31 August, 2019
15 September
33 Ronald Roberts (DOM)
Long Read
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Part of the DNA: Passion for sports runs in the family for Dominican players at the World Cup

SHENZHEN (China) - Playing on the world stage for a first time is not always easy, having to deal with those anxious moments of delivering for your country. But a quartet of Dominican Republic players at the FIBA Basketball World Cup 2019 can rely on the input from family members who have already made a name in sports.

Ronald Roberts and Dagoberto Pena are both appearing at their first global spectacle. But their mothers actually played together with Dominicana on their chest - though neither had the chance to play at a world competition since Dominican Republic women's teams have never reached the FIBA Women's Basketball World Cup or the Olympics.  Roberts' mother Dania Santos played for Dominican Republic from 1984 to 1993 - two years after Ronald was born. And she played a major role in getting him to play for her homeland.

"She is very proud. Ever since I was young, she was pushing me to play with the Dominican Republic team," said Roberts, whose father Ronald Roberts Sr. was a basketball standout in college and then played 10 years as a professional in Brazil, Dominican Republic, Portugal and Spain.  

"I was born in America and grew up in America but it's definitely an honor to represent the country and it's a big deal for her."

While Roberts was born and raised in the United States, Pena lived in Dominican Republic in the shadow of his mother Cristina Montilla, being nicknamed "el hijo de Cristina" or "the son of Cristina". Montilla represented the Dominicans from 1977 to 1986, playing with Roberts' mother Santos at the 1984 Olympic Qualifying Tournament.

"In the Dominican Republic, I was known for being her kid. And growing up to that is an honor for me, having my mom be one of the best players in Dominican history, one of the best centers," Pena said.

Despite his family's excellence in the game, Pena bouncing the basketball much less playing at the World Cup was far from a foregone conclusion. Not only did he grow up in the Dominican Republic, whose national past time is baseball. But Pena's Cuban father was a huge baseball fan and wanted his son to play on the diamond  rather than on the court. Not to mention the fact that Pena was a very good baseball player.

"Unfortunately for my luck, I was better at baseball than basketball growing up," Pena said.

Pena was even good enough as a pitcher - throwing over 90 miles an hour - that he received an offer of 300 thousand dollars from the Major League Baseball team Colorado Rockies as a 16-year-old. Pena listened to his instincts and turned it down to play basketball - just about breaking his father's heart.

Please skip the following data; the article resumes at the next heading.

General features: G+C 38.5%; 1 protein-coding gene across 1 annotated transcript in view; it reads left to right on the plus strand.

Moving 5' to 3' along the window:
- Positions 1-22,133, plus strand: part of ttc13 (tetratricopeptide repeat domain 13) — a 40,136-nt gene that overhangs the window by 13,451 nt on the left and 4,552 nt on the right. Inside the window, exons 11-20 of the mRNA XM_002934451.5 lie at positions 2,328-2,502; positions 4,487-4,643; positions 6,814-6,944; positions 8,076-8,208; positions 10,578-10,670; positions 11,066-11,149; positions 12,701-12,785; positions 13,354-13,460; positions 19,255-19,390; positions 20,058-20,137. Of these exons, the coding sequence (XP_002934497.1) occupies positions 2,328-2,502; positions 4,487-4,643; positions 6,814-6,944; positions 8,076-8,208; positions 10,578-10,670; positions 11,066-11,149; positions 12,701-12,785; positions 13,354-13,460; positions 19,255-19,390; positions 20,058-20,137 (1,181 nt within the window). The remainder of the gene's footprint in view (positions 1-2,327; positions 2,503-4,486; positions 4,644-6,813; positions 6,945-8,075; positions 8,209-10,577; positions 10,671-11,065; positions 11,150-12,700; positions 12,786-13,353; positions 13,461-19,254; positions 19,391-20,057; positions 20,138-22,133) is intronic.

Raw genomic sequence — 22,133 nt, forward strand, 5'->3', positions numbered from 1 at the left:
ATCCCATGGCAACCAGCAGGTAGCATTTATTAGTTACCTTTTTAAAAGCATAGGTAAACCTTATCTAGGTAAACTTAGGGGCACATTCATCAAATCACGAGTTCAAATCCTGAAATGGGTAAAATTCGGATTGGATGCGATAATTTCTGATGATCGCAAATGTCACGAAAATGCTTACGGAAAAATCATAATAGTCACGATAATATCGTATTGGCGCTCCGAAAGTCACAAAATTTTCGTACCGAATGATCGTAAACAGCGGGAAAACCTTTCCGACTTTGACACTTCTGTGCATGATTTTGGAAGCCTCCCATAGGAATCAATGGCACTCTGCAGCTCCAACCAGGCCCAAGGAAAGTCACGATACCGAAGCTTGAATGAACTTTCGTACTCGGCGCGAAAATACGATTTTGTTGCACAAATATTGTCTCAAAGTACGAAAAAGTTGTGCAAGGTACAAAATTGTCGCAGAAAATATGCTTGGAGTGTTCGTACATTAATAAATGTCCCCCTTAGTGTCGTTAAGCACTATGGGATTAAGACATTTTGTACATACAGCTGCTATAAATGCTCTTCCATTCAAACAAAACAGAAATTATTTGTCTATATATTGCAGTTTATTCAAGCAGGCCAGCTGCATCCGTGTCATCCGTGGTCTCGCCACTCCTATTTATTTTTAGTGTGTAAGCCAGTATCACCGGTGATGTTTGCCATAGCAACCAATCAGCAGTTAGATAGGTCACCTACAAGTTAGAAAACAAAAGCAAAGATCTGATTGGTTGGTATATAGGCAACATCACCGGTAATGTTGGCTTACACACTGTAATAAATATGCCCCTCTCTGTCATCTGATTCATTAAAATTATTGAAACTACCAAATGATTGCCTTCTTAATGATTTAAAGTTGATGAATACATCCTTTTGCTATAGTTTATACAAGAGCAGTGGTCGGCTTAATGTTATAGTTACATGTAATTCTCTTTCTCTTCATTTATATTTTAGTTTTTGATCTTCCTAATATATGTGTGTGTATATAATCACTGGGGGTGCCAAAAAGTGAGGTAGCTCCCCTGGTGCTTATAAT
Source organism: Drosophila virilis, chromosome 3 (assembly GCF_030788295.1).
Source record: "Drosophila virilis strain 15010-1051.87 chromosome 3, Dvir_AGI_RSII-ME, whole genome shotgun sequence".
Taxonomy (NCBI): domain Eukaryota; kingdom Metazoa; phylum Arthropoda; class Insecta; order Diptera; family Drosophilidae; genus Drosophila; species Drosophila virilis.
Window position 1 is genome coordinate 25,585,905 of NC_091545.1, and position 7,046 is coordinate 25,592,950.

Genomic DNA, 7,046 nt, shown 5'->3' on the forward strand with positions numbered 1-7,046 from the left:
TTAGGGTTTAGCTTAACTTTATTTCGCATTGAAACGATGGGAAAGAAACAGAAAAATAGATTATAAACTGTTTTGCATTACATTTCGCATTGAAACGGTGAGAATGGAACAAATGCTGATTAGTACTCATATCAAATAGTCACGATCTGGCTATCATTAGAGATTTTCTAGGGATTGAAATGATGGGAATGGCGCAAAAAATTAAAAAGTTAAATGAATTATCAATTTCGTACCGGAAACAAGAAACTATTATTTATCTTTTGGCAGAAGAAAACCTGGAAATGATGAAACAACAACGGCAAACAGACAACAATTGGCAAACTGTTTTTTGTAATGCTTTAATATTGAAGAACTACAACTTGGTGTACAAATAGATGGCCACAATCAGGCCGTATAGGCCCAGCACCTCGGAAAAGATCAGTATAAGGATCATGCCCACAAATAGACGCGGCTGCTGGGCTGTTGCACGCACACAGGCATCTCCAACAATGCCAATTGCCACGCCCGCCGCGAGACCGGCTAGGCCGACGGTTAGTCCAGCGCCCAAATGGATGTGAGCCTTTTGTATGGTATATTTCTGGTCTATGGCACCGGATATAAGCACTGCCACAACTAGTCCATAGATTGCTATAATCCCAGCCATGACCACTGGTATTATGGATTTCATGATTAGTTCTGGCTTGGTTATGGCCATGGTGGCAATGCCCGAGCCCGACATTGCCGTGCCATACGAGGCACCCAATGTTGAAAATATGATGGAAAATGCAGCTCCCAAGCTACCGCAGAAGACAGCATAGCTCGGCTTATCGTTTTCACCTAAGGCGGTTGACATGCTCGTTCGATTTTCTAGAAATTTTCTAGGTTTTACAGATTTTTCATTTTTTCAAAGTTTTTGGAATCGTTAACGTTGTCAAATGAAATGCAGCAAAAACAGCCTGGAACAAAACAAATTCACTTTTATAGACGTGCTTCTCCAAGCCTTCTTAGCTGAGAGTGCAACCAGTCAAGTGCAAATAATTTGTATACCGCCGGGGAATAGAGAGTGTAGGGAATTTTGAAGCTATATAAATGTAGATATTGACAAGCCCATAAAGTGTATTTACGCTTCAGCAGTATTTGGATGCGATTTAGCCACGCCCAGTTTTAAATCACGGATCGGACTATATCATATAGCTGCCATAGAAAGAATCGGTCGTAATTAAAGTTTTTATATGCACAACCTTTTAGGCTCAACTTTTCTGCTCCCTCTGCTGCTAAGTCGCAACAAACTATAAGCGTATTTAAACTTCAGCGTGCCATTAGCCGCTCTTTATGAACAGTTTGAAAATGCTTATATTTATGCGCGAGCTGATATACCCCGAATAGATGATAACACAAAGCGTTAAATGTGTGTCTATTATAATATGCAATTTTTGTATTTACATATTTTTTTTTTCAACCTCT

"I didn't have that passion in baseball. I love the passion of basketball. I was a pitcher in baseball and it was kind of boring. I like the action that basketball always has something going on," Pena explained. "When I made the decision, my dad basically wanted to kill me. But it happened and I took the decision and I don't regret it. I never thought I would play a World Cup with these guys that I have known for 15 years."

Roberts and Pena are not the only two Dominican players in Shenzhen who can call back home to the Caribbean to ask family for advice.

Ronald Ramon playing defense against Jordan

Ronald Ramon is the son of Ricardo Ramon, who played professionally in Dominican Republic, Brazil and Argentina in the last 1980s and 1990s. The father was nicknamed "El Barbero" for his play under the boards with Mauricio Baez and San Carlos.

Juan Miguel Suero meanwhile is enjoying his first taste of global basketball. 

"It's a dream for me. It's the first time at a World Cup. It's just a big dream for any athlete to compete at the highest level of basketball," said Suero, who played at the continental level for the first time at FIBA AmeriCup 2017.

Suero almost had his brother Gerardo Suero here on the court in China as well. The 26-year-old Juan Miguel played six games in the Americas Qualifiers while his older brother Gerardo appeared in four games but did not make the final team for Shenzhen.

"Every brother who plays basketball would love to have his brother here. But it's not possible. I am happy that I am here, and he is very happy too," Suero said.

Juan Miguel not only has his brother to talk about international competition but also his father. Gerardo Suero competed for Dominican Republic at the 1980 Summer Olympics in the 100 meter and 200 meter disciplines, finishing fourth in the 100m dash. 


"My father always says to get prepared and be ready so that I can achieve what I want to achieve in life, to always be on the right path and make sure that I always did things right and enjoy this time here," Juan Miguel Suero said.

Of course, all 12 of the Dominican players will have great stories to tell about their time in China. But Suero, Roberts, Pena and Ramon all will have family back home who can really relate to those experiences because they have had similar ones already.